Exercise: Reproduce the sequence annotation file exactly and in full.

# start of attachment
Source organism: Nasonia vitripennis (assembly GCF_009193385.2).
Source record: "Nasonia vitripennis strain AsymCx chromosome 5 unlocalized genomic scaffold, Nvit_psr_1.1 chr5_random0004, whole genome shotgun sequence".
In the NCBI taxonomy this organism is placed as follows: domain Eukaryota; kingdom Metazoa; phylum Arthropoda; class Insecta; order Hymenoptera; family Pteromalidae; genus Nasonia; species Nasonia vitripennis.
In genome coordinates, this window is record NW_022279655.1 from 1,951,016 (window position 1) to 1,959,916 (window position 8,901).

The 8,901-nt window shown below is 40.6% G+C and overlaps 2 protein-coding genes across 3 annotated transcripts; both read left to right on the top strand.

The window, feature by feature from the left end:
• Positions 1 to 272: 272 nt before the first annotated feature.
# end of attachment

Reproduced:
Source organism: Nasonia vitripennis (assembly GCF_009193385.2).
Source record: "Nasonia vitripennis strain AsymCx chromosome 5 unlocalized genomic scaffold, Nvit_psr_1.1 chr5_random0004, whole genome shotgun sequence".
In the NCBI taxonomy this organism is placed as follows: domain Eukaryota; kingdom Metazoa; phylum Arthropoda; class Insecta; order Hymenoptera; family Pteromalidae; genus Nasonia; species Nasonia vitripennis.
In genome coordinates, this window is record NW_022279655.1 from 1,951,016 (window position 1) to 1,959,916 (window position 8,901).

The 8,901-nt window shown below is 40.6% G+C and overlaps 2 protein-coding genes across 3 annotated transcripts; both read left to right on the top strand.

The window, feature by feature from the left end:
• Positions 1 to 272: 272 nt before the first annotated feature.